Journalism during This Era
Journalists benefited from the professional recognition acquired over the last decade. Journalists in Quebec grouped together in 1968 under the Fédération professionnelle des journalistes du Québec.
In 1973, journalists and press industry management jointly created the Conseil de presse du Québec This organization, grouping together press management representatives, journalists and the public, had a dual mandate: to defend the freedom of the press and the public's right to information, and to review complaints filed against the media and journalists.
In 1978, English-speaking journalists created the Centre for Investigative Journalism, which ultimately became the Canadian Association of Journalists.
The introduction of university training in journalism
Colleges and universities in Canada now offered training in journalism. In Quebec, the Cégep de Jonquière opened its Art et technologie des médias in 1967. In 1973, four Canadian universities offered journalism programs: three in Ontario (Carleton University, Ryerson Institute of Technology, University of Western Ontario) and one in Quebec (Université Laval). In 1980, more than 35 training centres in journalism existed in Canada.
A new perception of the role of the journalist
Young journalists were graduating from university campuses in the throes of political and social unrest. For them, information must necessarily be supportive of the democratization of affairs of state and serve the public interest. While remaining true to the principle of journalistic objectivity, they nonetheless sought to deal more directly with social issues and were inclined to view journalism as a driving force behind social change.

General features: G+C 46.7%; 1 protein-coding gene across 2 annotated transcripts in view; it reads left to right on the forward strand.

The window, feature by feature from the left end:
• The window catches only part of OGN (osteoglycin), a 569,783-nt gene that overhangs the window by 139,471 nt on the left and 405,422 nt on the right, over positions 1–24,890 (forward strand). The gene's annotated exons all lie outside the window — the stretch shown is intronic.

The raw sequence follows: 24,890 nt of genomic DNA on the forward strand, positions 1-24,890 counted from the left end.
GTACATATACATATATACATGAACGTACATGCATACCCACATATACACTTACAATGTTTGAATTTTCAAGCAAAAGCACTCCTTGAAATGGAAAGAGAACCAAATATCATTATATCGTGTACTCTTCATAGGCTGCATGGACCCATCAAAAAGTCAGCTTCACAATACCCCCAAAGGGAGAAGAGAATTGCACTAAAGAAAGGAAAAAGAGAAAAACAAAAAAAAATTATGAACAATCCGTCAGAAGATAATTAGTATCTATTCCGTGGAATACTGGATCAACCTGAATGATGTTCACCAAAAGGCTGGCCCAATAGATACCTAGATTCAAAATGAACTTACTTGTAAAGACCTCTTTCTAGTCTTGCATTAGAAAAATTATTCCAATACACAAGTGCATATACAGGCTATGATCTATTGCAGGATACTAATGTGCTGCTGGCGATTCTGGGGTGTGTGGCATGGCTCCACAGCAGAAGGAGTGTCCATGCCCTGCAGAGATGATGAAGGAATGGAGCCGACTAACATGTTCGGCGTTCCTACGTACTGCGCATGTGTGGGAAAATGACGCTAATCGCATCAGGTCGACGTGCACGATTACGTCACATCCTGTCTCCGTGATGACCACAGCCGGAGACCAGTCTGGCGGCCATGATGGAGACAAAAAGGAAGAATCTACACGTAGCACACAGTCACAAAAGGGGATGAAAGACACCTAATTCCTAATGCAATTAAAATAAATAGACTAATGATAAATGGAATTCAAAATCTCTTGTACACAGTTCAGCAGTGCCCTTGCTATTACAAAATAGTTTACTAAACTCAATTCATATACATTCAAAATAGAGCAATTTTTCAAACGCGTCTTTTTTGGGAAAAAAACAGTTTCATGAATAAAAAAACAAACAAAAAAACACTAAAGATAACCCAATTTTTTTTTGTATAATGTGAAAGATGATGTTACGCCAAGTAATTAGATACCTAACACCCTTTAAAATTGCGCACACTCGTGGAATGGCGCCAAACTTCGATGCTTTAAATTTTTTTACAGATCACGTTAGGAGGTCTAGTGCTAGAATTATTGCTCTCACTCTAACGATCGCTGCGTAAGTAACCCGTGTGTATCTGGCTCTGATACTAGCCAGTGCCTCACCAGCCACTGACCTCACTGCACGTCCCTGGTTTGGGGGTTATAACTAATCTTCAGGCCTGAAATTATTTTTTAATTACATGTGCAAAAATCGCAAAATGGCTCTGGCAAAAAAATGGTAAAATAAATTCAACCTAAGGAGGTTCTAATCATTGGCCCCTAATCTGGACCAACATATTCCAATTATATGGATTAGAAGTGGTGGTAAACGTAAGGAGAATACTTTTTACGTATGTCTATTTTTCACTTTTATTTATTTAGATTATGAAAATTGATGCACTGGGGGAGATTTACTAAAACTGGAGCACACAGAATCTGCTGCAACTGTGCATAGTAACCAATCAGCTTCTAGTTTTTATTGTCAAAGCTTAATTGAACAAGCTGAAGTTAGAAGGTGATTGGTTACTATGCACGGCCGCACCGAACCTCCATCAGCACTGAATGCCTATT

These new journalists clashed with senior management who, in their eyes, had abdicated their responsibility towards information. Indeed, the 1970s were marked by numerous labour disputes in the news industry.
The work of the journalist evolves and so does newspaper content
The state was intervening to a greater extent in all spheres of society (economy, science, culture, education, etc.). The machinery of government was expanding. Media relations were entrusted to intermediaries, and press releases were used massively. To obtain information, journalists now had to go through these public relations agents and communications professionals.
In the media, public affairs were taking up more and more space. Newspapers, followed by radio and television, offered more reports and analyses. Media could thus address complex problems, presenting well-developed and qualified explanations.
Daily newspapers adopt new practices
The growing size of newspapers and the number of journalists in the press rooms made specialized newspaper content possible. For example, education, health and science became special assignments. Sections and special inserts increased in number. In the wake of the movement begun by the Nouveau Journal en 1962, newspaper layout improved. More space was allotted to titles and illustrations.